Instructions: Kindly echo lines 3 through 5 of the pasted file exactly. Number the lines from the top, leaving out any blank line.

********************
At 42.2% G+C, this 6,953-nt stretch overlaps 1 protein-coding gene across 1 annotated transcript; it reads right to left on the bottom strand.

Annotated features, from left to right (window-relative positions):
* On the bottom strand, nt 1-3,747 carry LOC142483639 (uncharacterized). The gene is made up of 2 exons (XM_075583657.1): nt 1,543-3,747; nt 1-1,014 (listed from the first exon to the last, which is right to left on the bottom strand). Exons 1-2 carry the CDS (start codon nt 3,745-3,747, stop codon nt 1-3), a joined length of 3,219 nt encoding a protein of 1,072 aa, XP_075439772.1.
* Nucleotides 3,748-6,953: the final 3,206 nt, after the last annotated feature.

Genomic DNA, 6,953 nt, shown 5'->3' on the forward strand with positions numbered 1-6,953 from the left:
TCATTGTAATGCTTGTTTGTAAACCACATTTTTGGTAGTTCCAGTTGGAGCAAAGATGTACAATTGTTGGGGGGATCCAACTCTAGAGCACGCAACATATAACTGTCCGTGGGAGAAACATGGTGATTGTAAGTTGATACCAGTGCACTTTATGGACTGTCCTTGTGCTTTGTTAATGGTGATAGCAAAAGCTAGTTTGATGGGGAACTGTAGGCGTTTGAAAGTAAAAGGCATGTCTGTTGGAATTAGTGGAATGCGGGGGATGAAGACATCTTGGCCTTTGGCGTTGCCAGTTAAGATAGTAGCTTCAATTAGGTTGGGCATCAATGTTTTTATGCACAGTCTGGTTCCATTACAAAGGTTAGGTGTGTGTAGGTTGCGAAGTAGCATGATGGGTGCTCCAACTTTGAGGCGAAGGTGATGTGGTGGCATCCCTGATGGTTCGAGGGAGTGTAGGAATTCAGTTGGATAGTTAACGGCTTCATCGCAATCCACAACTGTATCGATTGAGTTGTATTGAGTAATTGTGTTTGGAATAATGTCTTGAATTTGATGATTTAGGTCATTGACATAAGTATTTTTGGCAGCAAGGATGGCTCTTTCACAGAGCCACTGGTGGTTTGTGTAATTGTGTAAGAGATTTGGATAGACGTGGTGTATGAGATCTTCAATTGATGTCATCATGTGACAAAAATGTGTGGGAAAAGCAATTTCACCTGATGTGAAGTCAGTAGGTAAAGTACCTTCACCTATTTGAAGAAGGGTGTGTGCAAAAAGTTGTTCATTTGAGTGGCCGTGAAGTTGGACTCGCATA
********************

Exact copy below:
* On the bottom strand, nt 1-3,747 carry LOC142483639 (uncharacterized). The gene is made up of 2 exons (XM_075583657.1): nt 1,543-3,747; nt 1-1,014 (listed from the first exon to the last, which is right to left on the bottom strand). Exons 1-2 carry the CDS (start codon nt 3,745-3,747, stop codon nt 1-3), a joined length of 3,219 nt encoding a protein of 1,072 aa, XP_075439772.1.
* Nucleotides 3,748-6,953: the final 3,206 nt, after the last annotated feature.

Genomic DNA, 6,953 nt, shown 5'->3' on the forward strand with positions numbered 1-6,953 from the left: